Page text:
4. Workers who are absolutely postponeable. Executives need to consider whether these individuals will remain on the payroll with benefits.  They may be needed in a start-up mode.

Training is especially critical for employees who fall into categories 1 and 2, and specific programs should be directed for intensive training and education to this populace in the first wave.

3.  Establish an Enterprise Function Risk matrix highlighting business critical functions probability of infection.  This matrix can be created based on subjective factors, but should reflect the relative impact on the business, and likelihood of exposure.   An example risk impact matrix is shown below.  Even a subjective set of assessments will provide an initial glimpse into the key associate groups that are considered critical to business continuity and the likelihood that they will be infected due to physical exposure.  Examples of functions that are most likely to impact the business, and are likely to be exposed, include any individuals associated with operations, sales support, direct materials, customer service, logistics, or field service.  Identifying the number of these individuals is an important step, as roles may have changed in the past six months, and specific individuals and suppliers need to be identified and contacted.  The results of this analysis may often provide surprising results to the team.  For example, individuals who HAVE to be on-site for a facility to operate often include security guards, HVAC, facilities engineers and workers, and janitorial/waste management.  These individuals are often considered low-wage, and may have a minimal amount of training, yet are considered critical to the operation.

Likewise, a supply chain risk assessment may identify critical categories of supply that can potentially disrupt operations.  For example, coal is considered a critical category that can impact energy generation supply.  Likewise, rail transportation that delivers the coal is also considered a critical element.  Chlorine for water plans is important, as many water processing facilities only have 3 days of chlorine for water, and must keep higher numbers of tanker cars to ensure water continues to be operating.  In hospital operations, one area that is considered important is IV tubes for ventilators.  Most of the ventilator tubing is not produced in the US, and although there is some inventory of tubing in the US, this supply would not be enough to support a full-blown pandemic.  If borders are shut down, this could become a highly critical situation.  Other on-site services such as facilities, janitorial, distribution, customer field support, and other areas are considered critical supply areas that may not have been viewed as critical in the past from a supply management perspective.  Under the rubric of pandemic risk planning, however, these may now become essential suppliers that must be included in a formal pandemic planning risk exercise.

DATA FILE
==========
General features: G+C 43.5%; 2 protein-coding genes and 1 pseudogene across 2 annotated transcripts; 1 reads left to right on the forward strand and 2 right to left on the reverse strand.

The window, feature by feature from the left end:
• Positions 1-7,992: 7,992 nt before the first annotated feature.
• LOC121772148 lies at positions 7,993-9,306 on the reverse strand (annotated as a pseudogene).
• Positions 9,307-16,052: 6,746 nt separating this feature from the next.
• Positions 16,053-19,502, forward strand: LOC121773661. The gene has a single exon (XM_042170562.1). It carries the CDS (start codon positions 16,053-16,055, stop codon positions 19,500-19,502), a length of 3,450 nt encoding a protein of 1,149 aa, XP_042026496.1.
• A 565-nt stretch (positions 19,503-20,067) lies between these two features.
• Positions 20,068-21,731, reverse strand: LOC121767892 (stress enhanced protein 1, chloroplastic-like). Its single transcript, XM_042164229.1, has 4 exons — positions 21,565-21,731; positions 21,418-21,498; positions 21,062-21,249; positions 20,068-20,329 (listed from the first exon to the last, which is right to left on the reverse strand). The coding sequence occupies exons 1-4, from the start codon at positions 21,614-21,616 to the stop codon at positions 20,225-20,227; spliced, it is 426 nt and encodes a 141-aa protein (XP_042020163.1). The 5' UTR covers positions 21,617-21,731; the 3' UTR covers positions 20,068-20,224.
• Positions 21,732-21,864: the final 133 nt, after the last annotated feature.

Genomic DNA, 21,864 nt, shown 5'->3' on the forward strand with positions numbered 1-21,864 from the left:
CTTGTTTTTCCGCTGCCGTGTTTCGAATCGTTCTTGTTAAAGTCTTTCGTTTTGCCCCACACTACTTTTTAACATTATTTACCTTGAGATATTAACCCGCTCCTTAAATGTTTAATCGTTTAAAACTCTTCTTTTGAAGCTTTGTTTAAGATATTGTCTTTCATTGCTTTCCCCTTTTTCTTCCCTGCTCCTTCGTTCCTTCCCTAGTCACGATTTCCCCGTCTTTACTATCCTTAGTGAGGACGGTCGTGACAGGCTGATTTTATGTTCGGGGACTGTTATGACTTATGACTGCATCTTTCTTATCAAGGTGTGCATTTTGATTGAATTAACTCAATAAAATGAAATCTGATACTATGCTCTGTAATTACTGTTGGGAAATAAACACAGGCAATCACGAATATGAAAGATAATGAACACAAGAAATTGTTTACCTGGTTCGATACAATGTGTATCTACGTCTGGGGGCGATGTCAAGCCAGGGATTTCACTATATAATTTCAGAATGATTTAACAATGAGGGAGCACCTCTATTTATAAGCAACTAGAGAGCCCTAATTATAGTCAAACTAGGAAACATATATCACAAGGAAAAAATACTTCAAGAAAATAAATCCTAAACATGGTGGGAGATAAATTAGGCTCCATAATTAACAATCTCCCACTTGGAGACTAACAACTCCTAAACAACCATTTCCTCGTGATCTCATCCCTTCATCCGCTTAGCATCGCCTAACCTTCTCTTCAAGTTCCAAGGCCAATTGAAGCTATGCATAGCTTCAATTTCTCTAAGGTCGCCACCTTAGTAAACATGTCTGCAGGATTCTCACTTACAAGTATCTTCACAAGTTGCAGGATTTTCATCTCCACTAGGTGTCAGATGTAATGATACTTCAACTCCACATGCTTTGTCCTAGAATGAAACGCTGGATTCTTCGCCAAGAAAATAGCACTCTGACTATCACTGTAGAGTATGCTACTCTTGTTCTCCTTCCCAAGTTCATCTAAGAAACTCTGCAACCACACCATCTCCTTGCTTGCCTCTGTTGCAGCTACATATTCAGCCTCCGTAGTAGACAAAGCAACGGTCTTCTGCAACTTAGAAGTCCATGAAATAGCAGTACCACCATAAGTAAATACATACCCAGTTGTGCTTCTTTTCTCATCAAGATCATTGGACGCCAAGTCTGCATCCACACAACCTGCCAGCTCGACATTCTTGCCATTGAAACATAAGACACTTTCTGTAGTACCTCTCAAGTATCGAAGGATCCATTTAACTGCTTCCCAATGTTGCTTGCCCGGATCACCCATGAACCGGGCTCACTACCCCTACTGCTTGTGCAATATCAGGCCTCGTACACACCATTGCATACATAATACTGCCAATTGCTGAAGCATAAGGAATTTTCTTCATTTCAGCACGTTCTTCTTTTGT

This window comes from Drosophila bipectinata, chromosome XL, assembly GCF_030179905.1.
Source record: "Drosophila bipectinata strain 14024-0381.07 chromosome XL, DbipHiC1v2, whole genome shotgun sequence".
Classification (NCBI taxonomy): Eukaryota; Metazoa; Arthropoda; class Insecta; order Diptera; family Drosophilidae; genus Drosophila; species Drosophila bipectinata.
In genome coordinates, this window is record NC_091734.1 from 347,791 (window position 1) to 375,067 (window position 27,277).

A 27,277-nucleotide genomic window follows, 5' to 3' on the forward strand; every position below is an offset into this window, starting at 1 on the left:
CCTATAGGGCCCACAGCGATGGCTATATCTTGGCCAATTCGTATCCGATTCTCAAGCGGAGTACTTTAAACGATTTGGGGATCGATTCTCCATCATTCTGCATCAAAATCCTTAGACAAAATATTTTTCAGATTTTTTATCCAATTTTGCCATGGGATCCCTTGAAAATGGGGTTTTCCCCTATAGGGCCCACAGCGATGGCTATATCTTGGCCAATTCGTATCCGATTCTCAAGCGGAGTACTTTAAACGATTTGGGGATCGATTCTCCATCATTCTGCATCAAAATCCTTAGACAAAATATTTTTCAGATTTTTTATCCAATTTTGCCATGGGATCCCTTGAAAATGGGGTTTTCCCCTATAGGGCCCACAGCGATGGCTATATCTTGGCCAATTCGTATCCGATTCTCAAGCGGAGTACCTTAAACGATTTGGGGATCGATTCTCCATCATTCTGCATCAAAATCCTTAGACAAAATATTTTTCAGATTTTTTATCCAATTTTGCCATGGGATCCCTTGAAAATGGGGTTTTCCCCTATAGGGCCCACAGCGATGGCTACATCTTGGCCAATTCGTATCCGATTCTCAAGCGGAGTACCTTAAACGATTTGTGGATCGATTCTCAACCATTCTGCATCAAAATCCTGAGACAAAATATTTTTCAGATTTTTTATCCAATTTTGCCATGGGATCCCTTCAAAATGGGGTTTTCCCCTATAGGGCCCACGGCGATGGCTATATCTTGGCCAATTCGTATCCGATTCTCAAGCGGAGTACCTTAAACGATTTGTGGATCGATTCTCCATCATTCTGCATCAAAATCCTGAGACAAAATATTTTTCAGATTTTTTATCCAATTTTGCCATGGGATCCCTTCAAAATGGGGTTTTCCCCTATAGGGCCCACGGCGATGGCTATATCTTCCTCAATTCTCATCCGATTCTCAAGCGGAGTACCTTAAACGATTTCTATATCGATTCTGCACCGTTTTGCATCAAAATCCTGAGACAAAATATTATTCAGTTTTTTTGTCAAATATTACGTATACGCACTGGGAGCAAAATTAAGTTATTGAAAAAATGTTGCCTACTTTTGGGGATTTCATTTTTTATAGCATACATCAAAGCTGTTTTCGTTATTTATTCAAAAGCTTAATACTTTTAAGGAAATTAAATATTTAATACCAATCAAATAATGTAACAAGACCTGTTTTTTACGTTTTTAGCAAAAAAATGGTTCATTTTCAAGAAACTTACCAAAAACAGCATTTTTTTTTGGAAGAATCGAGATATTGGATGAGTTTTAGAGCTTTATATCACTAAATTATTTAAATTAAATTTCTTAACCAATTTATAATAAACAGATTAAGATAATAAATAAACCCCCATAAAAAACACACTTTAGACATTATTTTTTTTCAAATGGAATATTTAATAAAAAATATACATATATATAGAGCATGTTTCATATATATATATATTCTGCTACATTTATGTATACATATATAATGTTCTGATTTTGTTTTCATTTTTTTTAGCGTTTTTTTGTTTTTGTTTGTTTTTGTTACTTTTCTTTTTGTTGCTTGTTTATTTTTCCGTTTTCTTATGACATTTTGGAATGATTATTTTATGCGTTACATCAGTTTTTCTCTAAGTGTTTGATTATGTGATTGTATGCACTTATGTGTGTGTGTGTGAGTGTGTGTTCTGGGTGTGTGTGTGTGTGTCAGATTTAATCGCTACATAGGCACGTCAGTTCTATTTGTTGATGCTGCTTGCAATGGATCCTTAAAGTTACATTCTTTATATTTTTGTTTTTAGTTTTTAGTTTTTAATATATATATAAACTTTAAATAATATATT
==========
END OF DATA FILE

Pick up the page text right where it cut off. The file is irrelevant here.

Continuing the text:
4.   Establish Potential Action Plans

Once key nodes in the supply chain and enterprise delivery model are understood, preliminary plans need to be identified to establish business continuity actions in the event of a pandemic event.  Several potential options exist here.  The most basic of these measures is the importance of individual responsibility to wash hands and use disinfectant products on the hands when using restrooms and prior to meals.  The primary method of transmission occurs through hand contact with a virus that is subsequently passed to an individual through actions as simple as scratching an eyelid, lips, or nose.  Training and education on personal sanitary precautions in the work environment during the early phases of a pandemic can have a major impact on the rate of transmission.

Another set of activities involves closing non-critical facilities during a pandemic, and encouraging employees to work from home (also known as “social distancing” or “teleworking”).  Social distancing reduces the frequency, proximity, and duration of contact between people which reduces the chances of spreading pandemic influenza virus from person-to-person.    This is clearly not always an option, as there are often activities that require the physical presence of an individual to complete the necessary work activity.

Another set of measures involves creating stockpiles of critical materials for critical employees, that can provide a stopgap measure to ensure that workers continue to work during the event.  This is covered in more detail in the next section.

One important feature of organizations which have well-established, mature risk planning functions is that they not only create a risk matrix, but they also “stress-test” this matrix through scenario simulations to create a pandemic environment.  For example, several of the firms in the financial and energy sector have had “trial runs” where a given percentage of workers stayed and worked from home, to determine the net impact on operational disruptions.  These types of simulated activities create important lessons learned after a thorough post-mortem takes place, and provides a higher level of resiliency and confidence in risk plans.